Chevy’s Forthcoming SS Is a Thirsty Beast


Aside from the completely redesigned Corvette Stingray that was launched earlier this year, what is perhaps General Motors Co.’s (NYSE:GM) — Chevrolet’s, at least — second most anticipated release of the year should be showrooms in just a couple of weeks: the new (to America), rear-wheel drive Chevy SS.

Other than the obvious styling differences — and, you know, the fact that the SS sits in an entirely different class than the Corvette — there’s one other major difference between the cars that’s a tad more surprising: fuel economy.

Both are powered by sizable V8 engines (GM’s LS3, 6.2-liter V8 in the SS; the LT1 V8 in the Corvette, of the same displacement), and since the Corvette is in many ways the more dedicated performance car, one would expect the fuel economy to be worse. But that person would be wrong.

The SS will be sold wearing a sticker that says it achieves a combined rating of 17 miles per gallon, made up of 14 miles per gallon in the city and 21 on the highway. Not too long ago, the Corvette made headlines when it was revealed that, through clever use of cylinder deactivation, the sports car could nail almost 30 miles per gallon on the highway; in the city, it manages around 17.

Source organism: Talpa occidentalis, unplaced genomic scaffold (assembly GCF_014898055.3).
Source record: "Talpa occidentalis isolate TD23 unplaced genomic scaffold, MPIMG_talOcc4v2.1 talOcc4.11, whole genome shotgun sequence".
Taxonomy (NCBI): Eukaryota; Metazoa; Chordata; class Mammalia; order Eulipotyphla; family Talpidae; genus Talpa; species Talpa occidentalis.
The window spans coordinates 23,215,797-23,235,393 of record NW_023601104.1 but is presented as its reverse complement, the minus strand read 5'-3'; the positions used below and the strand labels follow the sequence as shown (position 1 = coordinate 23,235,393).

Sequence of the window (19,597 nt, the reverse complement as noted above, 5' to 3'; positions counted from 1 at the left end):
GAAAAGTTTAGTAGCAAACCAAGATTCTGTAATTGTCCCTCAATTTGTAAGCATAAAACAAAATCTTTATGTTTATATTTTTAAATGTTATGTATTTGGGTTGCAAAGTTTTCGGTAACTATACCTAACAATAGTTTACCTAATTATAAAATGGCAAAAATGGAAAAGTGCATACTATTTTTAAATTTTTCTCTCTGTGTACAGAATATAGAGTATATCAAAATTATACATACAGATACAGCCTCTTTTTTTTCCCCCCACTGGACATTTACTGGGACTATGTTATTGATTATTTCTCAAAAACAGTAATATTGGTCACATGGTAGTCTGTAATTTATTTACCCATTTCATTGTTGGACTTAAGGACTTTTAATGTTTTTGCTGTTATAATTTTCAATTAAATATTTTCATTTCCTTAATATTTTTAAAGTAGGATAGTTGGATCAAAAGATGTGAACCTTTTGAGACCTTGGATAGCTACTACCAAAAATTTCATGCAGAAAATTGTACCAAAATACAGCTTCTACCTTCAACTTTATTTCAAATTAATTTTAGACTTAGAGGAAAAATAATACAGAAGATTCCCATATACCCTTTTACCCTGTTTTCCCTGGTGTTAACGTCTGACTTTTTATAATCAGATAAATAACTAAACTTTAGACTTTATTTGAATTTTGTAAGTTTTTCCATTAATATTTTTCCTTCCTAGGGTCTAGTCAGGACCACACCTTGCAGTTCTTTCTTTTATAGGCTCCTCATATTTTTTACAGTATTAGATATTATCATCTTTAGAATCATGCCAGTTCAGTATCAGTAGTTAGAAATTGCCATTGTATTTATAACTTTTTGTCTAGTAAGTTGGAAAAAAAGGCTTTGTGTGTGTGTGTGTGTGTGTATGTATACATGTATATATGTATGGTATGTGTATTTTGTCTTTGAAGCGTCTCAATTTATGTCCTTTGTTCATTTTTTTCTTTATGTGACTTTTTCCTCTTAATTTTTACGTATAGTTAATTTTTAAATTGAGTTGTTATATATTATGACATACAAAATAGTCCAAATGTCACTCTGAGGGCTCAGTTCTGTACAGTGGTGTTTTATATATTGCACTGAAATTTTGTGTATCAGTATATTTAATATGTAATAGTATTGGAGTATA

This means that since the SS doesn’t meet the combined rating of 22.5 miles per gallon, buyers are subjected to the $1,300 gas guzzler tax on the car at purchase. This lifts the price on the Chevy SS from an already lofty $44,470 (including destination) to $45,770. The tax — born out of the Energy Tax Act of 1978 — was meant to dissuade automakers from building passenger cars that aren’t fuel-efficient; the tax doesn’t apply to trucks, SUVs, or minivans.

The Environmental Protection Agency says Chevy SS buyers will spend around $2,950 in annual fuel costs based on current gasoline prices and if they drive 15,000 miles per year while traveling 45 percent of the time on the highway and 55 percent in the city. All things considered, the SS didn’t fare too badly — the tax starts at $1,000 but gets larger as the economy figures drop, The Detroit News reports. If the car gets 12.5 miles per gallon combined, that’s $7,700 in additional taxes on that vehicle.

Fuel intricacies aside, there’s a lot to be excited about for the new car. It’s no secret that the SS, which is built in Queensland, Australia, is made on a similar platform as the Holden brands down under — and that’s not necessarily a bad thing. Moreover, the SS will be the first rear-wheel drive Chevy in the domestic market since 1996.

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